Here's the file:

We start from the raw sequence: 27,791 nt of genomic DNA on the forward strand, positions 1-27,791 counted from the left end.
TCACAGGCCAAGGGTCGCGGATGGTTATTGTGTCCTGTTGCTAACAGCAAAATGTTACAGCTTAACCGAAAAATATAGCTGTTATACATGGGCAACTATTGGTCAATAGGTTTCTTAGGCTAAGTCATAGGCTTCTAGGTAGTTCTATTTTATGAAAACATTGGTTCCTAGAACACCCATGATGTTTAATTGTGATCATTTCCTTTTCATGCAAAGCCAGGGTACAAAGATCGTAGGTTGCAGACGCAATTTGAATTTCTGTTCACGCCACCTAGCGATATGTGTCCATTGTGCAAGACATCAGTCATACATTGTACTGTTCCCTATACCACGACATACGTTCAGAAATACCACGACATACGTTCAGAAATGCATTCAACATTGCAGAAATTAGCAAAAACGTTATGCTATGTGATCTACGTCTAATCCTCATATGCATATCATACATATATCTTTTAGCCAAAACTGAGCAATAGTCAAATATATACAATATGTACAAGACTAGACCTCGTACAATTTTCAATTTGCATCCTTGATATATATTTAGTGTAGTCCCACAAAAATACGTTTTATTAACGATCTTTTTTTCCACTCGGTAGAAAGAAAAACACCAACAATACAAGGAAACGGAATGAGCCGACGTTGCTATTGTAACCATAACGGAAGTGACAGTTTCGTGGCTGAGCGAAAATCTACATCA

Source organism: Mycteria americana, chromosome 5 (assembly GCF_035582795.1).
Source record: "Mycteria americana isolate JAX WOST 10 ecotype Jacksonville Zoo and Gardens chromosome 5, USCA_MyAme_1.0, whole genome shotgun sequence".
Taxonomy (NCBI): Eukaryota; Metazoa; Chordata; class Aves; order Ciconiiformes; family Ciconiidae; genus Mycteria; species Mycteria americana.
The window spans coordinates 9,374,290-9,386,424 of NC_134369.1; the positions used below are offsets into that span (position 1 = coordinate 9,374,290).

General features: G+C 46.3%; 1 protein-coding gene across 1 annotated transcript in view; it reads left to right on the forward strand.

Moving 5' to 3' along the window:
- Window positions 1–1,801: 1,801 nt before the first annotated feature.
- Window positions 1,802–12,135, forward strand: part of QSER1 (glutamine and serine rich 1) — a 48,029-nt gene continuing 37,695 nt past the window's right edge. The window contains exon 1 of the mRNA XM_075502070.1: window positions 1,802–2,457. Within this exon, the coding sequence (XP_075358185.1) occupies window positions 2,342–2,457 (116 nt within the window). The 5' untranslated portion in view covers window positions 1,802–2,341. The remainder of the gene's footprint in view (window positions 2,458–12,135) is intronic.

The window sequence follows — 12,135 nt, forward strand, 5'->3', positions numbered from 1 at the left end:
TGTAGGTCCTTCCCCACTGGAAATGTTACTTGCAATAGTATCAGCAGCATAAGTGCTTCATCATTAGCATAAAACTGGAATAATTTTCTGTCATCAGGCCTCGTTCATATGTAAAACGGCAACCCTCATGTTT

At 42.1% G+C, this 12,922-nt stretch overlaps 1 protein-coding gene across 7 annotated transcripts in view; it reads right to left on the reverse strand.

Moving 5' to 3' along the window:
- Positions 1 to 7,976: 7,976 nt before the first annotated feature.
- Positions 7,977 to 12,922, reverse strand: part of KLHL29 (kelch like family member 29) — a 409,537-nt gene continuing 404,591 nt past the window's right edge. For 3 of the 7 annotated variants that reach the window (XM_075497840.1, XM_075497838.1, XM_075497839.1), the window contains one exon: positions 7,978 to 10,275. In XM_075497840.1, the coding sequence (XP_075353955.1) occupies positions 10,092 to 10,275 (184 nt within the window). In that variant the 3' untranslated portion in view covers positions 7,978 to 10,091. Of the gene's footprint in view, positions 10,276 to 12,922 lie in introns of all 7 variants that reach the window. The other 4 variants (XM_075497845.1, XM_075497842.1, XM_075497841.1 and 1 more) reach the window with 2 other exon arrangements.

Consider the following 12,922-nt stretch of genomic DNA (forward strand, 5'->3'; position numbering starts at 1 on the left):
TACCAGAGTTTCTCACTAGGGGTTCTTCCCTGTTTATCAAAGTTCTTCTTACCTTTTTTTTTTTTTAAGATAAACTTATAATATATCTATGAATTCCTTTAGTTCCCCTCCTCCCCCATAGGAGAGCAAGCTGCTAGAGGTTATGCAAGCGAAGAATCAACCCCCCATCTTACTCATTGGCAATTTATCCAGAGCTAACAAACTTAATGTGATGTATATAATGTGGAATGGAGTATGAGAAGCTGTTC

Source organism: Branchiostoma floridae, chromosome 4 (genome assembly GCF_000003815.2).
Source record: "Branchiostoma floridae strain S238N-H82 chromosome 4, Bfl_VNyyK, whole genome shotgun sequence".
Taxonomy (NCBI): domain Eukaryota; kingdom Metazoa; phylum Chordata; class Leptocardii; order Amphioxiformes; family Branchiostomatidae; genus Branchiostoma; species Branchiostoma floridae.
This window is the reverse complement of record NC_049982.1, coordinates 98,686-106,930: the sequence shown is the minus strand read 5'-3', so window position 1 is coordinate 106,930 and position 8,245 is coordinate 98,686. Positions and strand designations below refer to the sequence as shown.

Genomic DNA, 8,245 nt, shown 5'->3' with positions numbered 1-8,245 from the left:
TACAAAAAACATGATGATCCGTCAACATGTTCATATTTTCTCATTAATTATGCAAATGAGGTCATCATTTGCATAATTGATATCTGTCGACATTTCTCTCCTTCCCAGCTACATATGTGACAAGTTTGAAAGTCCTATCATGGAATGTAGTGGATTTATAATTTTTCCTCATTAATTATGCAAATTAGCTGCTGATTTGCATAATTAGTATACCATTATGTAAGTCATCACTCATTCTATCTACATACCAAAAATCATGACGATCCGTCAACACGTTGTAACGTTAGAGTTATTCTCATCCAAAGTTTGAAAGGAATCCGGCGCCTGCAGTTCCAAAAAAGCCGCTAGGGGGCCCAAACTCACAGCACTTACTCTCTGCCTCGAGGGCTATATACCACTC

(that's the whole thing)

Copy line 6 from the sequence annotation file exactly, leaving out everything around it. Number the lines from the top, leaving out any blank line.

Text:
The window spans coordinates 9,374,290-9,386,424 of NC_134369.1; the positions used below are offsets into that span (position 1 = coordinate 9,374,290).